Over the years, I shared music tastes, embarrassing moments, frustration, jovial times, deepest secrets…and read many stories of similar topics. It’s nice to be able to connect with other people around the world and find common interests. Of course, the Internet being what it is, there were a handful of unpleasant users out there who abuse the anonymity. Besides the usual perverts, there were trolls as well. The forum was meant to be non-judgmental and provide sound advice, when asked for. I remember being judged cruelly for one of my skeletons in my closet and took me few days to recover from the terrible feeling.

Funnily enough, I never really transitioned from that forum to other social applications like Whatsapp, Skype or emails. I guess it was because I wanted to stay semi-true to the anonymity feature. Yes, with some, I shared my name and where I was from, when asked, but never more than that, unless necessary. Unless I was willing to go there.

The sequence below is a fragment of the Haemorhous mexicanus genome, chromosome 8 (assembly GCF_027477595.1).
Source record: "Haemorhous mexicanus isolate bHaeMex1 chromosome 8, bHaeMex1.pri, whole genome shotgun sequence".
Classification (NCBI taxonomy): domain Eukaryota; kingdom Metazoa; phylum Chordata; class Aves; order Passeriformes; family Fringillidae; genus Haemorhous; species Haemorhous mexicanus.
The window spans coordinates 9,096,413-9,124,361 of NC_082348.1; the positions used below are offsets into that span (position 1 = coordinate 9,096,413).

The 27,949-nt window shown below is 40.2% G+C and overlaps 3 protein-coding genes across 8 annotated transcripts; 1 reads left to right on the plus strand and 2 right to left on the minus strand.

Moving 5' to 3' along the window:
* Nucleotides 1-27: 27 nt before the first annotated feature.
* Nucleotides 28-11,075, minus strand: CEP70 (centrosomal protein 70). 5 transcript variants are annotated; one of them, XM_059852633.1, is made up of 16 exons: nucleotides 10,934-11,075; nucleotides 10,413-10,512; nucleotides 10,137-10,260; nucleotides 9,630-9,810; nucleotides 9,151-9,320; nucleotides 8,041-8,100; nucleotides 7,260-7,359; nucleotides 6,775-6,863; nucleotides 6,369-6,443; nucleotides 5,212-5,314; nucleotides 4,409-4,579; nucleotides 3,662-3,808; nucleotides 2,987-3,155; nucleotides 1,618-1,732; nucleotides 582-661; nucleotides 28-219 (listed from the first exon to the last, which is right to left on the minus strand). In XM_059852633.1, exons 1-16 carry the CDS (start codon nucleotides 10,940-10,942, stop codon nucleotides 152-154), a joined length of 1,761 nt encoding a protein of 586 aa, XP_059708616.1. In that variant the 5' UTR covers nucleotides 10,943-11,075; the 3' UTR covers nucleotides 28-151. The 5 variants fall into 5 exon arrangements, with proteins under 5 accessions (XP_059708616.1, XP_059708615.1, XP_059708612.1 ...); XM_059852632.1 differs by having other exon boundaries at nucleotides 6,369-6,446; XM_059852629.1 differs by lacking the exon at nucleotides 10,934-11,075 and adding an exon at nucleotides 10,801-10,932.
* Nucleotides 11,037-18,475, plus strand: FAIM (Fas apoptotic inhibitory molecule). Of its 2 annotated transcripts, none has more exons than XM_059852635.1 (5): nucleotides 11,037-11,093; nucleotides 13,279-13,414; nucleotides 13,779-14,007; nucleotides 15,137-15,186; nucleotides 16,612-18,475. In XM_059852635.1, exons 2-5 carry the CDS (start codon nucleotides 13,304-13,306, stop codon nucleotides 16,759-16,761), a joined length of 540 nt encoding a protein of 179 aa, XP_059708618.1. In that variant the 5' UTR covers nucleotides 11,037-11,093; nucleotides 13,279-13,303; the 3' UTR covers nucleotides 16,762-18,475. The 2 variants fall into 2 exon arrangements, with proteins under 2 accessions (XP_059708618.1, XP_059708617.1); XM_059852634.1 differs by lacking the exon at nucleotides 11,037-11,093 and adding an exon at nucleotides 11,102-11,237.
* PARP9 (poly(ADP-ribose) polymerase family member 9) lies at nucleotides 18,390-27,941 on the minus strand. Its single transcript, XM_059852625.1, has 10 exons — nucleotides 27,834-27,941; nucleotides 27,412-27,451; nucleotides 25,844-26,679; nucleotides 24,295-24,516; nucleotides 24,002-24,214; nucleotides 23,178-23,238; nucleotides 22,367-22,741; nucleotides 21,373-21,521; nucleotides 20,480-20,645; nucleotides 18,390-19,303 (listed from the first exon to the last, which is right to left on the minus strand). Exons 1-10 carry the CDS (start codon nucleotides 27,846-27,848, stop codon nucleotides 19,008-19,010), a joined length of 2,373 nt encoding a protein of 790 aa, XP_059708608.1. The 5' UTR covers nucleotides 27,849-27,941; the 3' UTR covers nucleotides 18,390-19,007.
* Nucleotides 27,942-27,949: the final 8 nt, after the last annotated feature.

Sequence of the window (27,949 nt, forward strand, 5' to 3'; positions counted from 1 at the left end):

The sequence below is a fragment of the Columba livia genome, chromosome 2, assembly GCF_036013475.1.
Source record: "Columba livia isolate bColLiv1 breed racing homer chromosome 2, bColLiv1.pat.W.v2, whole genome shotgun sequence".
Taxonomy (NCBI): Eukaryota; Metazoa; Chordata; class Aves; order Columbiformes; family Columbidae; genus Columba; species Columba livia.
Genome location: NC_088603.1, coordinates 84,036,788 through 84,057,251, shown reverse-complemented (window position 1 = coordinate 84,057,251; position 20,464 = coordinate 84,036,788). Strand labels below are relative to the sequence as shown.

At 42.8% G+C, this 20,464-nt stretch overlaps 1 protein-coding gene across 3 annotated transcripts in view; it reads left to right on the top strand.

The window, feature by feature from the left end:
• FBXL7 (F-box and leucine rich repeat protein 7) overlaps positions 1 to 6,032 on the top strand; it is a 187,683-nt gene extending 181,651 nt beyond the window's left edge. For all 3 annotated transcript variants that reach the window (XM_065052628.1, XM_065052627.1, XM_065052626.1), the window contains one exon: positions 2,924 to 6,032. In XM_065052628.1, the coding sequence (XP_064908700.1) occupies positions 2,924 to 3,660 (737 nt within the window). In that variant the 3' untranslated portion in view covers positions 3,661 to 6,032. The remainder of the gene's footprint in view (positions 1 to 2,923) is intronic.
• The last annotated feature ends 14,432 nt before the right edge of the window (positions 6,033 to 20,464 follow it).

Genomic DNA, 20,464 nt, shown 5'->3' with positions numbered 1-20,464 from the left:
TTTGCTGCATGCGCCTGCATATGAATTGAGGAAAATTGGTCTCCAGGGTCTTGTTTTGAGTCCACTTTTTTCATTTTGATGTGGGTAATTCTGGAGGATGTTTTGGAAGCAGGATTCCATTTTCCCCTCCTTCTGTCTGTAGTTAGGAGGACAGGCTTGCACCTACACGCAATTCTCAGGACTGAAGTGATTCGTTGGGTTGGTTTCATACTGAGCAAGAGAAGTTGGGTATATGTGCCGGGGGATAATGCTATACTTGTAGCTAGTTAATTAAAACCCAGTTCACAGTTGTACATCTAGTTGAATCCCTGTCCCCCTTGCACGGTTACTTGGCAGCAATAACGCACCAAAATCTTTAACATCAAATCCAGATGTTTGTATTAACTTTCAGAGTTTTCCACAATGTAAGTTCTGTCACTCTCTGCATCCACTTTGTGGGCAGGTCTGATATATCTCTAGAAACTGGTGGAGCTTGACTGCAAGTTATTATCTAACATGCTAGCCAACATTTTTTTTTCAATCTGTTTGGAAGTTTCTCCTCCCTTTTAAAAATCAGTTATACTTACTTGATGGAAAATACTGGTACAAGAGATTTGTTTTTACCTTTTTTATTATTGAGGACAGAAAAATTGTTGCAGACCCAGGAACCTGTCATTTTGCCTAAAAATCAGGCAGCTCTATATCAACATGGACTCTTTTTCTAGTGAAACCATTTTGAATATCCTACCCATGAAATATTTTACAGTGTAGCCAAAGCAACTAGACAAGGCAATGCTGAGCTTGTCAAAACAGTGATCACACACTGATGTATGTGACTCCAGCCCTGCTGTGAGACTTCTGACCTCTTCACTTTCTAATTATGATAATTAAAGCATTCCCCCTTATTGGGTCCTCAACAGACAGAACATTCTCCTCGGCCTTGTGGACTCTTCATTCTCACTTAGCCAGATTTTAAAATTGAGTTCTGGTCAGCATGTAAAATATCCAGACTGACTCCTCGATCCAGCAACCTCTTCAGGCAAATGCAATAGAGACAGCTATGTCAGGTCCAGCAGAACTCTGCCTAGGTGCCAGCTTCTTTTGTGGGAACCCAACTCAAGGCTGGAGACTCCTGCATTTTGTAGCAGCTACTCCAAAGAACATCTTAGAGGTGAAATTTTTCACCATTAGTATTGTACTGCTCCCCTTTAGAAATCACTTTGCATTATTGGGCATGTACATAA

Five years on, I’ve shared about 70 stories; some anonymously, some penned with my profile. In these five years, I’ve exchanged messages with over 30 users, and, still with about 2-3 users only. I’ve experienced wonderful words of encouragement, enlightening conversations on Woody Allen’s movies, insightful thoughts on social and environmental issues, and, just simple hello-how-are-you chats. Most people I’ve had the chance to connect with were from the US, some from Australia, and a few from England, Italy, France, and Germany.

This forum is my online community, yet I don’t feel the need to log into it all the time, I don’t feel the need to “show” something or to grab attention. I like it because I get to share my stories and someone is bound to give feedback. I also like it because I get to read other people’s stories, and find that no matter where we are, we have similar experiences. The online connection makes the world seem small and big at the same time.